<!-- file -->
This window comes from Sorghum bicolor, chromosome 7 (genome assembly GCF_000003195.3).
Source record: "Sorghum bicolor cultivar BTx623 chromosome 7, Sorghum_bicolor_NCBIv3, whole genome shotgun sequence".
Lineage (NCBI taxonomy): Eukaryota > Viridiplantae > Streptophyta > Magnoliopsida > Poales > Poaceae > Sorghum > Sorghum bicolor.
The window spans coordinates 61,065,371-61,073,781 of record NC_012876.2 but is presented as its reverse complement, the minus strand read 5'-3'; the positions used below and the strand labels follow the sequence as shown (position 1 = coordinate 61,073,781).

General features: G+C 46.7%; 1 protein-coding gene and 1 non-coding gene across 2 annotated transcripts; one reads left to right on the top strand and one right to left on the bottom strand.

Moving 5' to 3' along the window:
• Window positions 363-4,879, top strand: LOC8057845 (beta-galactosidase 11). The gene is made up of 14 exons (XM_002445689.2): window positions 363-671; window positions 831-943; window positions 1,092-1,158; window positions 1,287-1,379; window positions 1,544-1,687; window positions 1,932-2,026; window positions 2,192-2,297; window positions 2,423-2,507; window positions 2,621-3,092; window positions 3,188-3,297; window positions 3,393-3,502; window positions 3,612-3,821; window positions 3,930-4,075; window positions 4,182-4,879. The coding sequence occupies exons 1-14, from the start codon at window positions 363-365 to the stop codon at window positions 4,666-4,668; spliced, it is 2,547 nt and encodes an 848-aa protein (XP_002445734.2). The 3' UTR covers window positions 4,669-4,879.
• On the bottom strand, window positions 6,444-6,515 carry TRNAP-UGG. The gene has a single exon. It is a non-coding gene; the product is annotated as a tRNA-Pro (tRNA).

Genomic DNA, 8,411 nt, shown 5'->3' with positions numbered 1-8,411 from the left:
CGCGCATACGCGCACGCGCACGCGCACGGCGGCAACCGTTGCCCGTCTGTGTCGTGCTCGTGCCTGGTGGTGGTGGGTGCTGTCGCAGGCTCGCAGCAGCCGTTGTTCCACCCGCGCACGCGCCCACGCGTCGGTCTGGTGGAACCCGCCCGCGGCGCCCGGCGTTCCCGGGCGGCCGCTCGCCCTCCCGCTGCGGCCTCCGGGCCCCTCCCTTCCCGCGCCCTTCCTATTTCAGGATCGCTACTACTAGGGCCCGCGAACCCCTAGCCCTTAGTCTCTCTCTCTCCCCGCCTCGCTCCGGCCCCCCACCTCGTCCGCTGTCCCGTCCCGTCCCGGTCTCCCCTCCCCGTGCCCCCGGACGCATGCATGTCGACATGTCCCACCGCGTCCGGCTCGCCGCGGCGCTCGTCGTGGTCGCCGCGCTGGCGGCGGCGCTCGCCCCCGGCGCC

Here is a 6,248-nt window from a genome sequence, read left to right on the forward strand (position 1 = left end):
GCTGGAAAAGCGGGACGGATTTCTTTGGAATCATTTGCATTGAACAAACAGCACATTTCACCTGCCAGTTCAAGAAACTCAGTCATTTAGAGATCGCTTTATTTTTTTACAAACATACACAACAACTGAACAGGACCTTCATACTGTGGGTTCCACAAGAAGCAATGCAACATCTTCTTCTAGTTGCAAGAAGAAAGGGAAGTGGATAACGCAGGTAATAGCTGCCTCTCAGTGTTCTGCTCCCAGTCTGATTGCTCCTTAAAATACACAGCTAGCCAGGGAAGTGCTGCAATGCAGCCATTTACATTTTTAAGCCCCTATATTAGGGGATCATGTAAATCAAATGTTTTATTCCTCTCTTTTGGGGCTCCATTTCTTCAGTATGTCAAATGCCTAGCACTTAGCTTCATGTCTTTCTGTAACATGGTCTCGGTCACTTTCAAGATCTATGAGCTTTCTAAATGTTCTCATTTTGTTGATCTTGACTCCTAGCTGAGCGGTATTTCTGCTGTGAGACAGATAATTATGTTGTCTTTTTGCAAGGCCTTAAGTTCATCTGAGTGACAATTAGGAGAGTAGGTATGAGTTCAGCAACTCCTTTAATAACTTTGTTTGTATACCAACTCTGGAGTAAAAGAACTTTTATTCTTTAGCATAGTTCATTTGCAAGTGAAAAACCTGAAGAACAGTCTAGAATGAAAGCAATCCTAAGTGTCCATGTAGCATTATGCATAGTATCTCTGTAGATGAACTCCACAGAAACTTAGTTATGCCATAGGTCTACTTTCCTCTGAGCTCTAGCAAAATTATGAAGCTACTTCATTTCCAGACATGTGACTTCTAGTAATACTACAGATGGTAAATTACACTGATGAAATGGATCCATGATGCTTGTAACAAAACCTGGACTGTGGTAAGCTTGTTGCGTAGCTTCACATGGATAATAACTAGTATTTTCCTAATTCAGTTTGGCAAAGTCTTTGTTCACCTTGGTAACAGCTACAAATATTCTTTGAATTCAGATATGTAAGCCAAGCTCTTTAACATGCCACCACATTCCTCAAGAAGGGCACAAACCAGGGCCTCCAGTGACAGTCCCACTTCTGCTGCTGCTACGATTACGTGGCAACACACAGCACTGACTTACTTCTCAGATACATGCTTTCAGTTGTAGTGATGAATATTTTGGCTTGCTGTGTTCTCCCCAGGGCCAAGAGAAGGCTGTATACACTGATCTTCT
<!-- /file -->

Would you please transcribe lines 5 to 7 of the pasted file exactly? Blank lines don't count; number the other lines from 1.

General features: G+C 46.7%; 1 protein-coding gene and 1 non-coding gene across 2 annotated transcripts; one reads left to right on the top strand and one right to left on the bottom strand.

Moving 5' to 3' along the window:
• Window positions 363-4,879, top strand: LOC8057845 (beta-galactosidase 11). The gene is made up of 14 exons (XM_002445689.2): window positions 363-671; window positions 831-943; window positions 1,092-1,158; window positions 1,287-1,379; window positions 1,544-1,687; window positions 1,932-2,026; window positions 2,192-2,297; window positions 2,423-2,507; window positions 2,621-3,092; window positions 3,188-3,297; window positions 3,393-3,502; window positions 3,612-3,821; window positions 3,930-4,075; window positions 4,182-4,879. The coding sequence occupies exons 1-14, from the start codon at window positions 363-365 to the stop codon at window positions 4,666-4,668; spliced, it is 2,547 nt and encodes an 848-aa protein (XP_002445734.2). The 3' UTR covers window positions 4,669-4,879.